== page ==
Compared to Korea’s total labor productivity in all sectors, agricultural labor productivity shows a consistent decline. Agricultural labor productivity and total labor productivity (in all sectors) levels were similar in the 1970s, but the difference between the two widened since the 1980s. In the 1990s, the agricultural labor productivity level was a half of the total labor productivity level and now it is almost 1/3 of the total labor productivity level. In 2010, value added per economically active person in all industries was 47.4 million won while the agricultural workforce generated value added equivalent to 17.8 million won.

 

 

Fig. 2. Change in Korean Labor Productivity in All Industries and Agriculture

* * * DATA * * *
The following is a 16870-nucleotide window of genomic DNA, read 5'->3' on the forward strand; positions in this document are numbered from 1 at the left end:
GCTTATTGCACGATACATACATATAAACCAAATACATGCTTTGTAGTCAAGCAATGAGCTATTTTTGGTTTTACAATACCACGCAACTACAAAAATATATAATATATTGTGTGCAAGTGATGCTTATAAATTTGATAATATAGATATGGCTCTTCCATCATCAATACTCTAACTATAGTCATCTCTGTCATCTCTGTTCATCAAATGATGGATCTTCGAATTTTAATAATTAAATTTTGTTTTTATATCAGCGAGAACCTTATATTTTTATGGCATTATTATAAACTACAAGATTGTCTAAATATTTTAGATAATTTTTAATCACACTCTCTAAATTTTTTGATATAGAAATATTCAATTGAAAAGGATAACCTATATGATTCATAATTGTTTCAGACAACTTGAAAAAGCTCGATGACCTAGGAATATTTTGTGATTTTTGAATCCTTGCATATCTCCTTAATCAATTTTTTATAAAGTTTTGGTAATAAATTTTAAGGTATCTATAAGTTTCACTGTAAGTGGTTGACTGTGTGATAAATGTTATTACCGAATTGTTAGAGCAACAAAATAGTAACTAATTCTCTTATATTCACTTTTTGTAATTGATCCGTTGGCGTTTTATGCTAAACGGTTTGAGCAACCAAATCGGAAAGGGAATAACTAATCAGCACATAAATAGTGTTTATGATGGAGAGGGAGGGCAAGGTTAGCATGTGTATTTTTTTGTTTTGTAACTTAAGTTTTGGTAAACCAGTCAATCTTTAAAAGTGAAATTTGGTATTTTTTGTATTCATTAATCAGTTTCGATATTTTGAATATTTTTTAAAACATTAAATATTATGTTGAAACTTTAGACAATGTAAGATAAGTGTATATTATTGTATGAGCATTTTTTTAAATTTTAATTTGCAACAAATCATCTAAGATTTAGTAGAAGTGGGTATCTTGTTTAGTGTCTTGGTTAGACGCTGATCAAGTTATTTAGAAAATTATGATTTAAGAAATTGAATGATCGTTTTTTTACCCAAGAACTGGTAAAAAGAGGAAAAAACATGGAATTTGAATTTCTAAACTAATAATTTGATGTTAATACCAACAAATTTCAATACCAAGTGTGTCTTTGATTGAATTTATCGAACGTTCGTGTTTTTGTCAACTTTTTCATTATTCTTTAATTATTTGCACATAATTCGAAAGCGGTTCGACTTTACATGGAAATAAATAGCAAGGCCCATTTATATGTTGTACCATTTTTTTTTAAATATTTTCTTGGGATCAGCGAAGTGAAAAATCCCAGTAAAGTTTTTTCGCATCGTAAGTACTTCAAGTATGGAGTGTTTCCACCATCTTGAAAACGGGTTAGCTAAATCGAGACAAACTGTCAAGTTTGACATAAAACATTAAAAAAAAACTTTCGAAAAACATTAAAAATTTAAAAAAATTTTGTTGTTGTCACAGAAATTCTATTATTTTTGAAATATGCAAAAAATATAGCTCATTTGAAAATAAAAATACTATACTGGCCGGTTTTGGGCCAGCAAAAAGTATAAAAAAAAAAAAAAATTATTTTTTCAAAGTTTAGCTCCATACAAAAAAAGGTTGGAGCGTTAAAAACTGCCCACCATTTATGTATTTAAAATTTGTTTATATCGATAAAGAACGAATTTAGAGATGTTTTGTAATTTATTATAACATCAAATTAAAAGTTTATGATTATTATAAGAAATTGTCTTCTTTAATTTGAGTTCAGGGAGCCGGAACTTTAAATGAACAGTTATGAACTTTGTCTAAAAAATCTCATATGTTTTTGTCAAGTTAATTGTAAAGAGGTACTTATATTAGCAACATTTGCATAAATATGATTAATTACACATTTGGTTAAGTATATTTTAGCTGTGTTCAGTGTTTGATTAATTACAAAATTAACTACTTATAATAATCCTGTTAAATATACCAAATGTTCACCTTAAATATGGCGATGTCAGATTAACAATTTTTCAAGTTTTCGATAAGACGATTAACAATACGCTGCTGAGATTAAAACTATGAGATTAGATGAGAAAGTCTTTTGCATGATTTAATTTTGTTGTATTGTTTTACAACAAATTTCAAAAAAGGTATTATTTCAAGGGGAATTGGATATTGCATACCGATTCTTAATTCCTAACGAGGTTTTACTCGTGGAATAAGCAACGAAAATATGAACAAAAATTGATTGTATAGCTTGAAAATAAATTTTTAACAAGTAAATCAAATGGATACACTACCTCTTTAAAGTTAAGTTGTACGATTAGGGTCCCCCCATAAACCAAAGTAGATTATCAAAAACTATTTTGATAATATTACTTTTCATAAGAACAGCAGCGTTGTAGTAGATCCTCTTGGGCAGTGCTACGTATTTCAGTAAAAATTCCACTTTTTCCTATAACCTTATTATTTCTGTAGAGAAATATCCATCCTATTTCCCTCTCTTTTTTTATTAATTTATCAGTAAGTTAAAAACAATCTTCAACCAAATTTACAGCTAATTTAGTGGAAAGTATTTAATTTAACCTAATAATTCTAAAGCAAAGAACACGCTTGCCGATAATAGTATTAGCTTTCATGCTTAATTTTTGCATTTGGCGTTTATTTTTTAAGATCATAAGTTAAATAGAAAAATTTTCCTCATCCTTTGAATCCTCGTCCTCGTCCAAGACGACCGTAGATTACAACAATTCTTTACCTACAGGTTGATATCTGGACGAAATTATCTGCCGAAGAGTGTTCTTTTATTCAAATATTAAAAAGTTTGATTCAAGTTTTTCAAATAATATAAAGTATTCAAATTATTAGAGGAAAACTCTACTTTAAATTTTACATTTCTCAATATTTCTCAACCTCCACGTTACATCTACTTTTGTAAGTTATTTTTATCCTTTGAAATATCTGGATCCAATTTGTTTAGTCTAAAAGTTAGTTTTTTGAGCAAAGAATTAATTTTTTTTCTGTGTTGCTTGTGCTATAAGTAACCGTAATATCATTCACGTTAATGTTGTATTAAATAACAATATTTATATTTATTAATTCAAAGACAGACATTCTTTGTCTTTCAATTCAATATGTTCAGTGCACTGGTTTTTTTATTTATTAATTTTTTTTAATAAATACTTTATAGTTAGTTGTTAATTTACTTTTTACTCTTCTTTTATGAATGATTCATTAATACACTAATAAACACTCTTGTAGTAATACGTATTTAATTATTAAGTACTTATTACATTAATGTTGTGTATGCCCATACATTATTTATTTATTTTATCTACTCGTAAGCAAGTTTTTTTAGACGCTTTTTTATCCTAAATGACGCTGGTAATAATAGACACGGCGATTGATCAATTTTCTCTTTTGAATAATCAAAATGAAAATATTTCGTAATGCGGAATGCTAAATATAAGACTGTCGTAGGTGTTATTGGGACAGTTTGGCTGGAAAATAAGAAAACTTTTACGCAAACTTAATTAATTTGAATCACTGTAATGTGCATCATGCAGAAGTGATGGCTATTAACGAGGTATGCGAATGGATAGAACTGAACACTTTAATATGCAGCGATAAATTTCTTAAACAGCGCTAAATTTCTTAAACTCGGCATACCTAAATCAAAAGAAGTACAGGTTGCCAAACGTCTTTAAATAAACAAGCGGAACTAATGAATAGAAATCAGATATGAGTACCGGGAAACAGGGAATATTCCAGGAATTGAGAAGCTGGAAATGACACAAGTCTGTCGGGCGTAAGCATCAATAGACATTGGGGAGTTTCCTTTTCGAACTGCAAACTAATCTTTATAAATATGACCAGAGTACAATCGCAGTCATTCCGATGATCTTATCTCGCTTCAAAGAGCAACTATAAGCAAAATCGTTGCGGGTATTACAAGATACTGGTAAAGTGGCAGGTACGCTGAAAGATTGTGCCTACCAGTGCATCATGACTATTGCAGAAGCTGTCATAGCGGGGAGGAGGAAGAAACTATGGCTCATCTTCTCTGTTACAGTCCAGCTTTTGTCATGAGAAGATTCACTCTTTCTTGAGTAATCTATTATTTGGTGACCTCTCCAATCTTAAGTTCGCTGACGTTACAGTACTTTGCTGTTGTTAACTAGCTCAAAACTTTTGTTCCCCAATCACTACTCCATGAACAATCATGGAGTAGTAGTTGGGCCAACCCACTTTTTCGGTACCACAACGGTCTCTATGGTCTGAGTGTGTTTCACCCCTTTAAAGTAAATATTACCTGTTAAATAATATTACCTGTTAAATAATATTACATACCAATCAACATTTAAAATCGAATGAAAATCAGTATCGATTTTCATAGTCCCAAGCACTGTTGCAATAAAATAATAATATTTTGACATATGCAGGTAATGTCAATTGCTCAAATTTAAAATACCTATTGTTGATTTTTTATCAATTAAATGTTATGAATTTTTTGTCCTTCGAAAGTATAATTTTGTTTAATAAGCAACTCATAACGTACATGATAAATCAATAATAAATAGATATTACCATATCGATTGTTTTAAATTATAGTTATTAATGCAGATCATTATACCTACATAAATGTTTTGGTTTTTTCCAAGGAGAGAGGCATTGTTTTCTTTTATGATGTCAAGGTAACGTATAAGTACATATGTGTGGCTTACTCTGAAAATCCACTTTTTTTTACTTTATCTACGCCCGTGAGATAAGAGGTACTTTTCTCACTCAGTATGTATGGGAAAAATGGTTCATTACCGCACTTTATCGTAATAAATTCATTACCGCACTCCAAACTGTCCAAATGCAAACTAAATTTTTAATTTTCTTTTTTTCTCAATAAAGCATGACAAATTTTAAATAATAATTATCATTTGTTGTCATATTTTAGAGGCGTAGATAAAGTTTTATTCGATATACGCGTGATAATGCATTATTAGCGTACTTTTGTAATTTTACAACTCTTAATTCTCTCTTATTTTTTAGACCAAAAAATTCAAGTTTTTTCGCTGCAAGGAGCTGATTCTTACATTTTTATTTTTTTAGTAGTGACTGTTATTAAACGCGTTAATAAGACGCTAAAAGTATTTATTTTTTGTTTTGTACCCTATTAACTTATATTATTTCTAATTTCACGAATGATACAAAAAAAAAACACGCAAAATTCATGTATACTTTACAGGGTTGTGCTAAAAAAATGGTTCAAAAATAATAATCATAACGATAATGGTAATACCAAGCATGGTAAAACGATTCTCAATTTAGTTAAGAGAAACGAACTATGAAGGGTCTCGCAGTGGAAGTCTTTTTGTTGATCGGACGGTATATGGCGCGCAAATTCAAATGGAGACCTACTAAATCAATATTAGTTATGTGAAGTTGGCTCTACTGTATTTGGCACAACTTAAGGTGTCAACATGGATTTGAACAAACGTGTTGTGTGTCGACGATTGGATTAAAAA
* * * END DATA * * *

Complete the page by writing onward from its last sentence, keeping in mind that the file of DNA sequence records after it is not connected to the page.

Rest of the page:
Korea’s agricultural labor productivity is much lower than that of other advanced countries in agriculture.  The advanced countries in agriculture such as France and the Netherlands have output per farmer that is over 60,000 dollars in 2010 (standard price of 2004-2006). The output value in Korea is only 1/9~1/10 of this level.

Policies for Youth entry into Agricultural Workforce

Farm Successor Fostering Program

Farm Successor Fostering Program was the first government program to secure young generation in the agriculture sector and rural areas and is one of the long-lasting programs in MAF(Ministry of Agriculture)’s policy history, which started in 1981. As you see, many young people had left rural areas for their new jobs in cities since the 1970s. The program’s basic idea is as follows: once you are selected as a farm successor and can get monetary support from the government, you are not supposed to leave for a certain period of time. If you leave after receiving support, you should give the money back.